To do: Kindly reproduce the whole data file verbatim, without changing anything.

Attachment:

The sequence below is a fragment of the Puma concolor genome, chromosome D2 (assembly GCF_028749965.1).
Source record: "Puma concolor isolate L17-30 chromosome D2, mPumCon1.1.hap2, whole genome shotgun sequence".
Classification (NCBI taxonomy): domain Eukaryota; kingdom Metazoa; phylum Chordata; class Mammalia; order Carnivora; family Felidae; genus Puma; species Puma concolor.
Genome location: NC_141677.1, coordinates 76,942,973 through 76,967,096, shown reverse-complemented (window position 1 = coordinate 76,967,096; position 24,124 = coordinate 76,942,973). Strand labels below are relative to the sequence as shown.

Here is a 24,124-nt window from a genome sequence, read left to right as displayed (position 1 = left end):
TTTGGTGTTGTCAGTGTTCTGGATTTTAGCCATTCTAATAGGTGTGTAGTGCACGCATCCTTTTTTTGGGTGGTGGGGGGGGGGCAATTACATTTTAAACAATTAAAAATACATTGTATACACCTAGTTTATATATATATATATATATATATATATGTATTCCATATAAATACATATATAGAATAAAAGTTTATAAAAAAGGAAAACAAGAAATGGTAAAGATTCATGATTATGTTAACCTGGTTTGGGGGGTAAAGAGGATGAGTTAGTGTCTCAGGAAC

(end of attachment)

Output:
The sequence below is a fragment of the Puma concolor genome, chromosome D2 (assembly GCF_028749965.1).
Source record: "Puma concolor isolate L17-30 chromosome D2, mPumCon1.1.hap2, whole genome shotgun sequence".
Classification (NCBI taxonomy): domain Eukaryota; kingdom Metazoa; phylum Chordata; class Mammalia; order Carnivora; family Felidae; genus Puma; species Puma concolor.
Genome location: NC_141677.1, coordinates 76,942,973 through 76,967,096, shown reverse-complemented (window position 1 = coordinate 76,967,096; position 24,124 = coordinate 76,942,973). Strand labels below are relative to the sequence as shown.

Here is a 24,124-nt window from a genome sequence, read left to right as displayed (position 1 = left end):
TTTGGTGTTGTCAGTGTTCTGGATTTTAGCCATTCTAATAGGTGTGTAGTGCACGCATCCTTTTTTTGGGTGGTGGGGGGGGGGCAATTACATTTTAAACAATTAAAAATACATTGTATACACCTAGTTTATATATATATATATATATATATATATGTATTCCATATAAATACATATATAGAATAAAAGTTTATAAAAAAGGAAAACAAGAAATGGTAAAGATTCATGATTATGTTAACCTGGTTTGGGGGGTAAAGAGGATGAGTTAGTGTCTCAGGAAC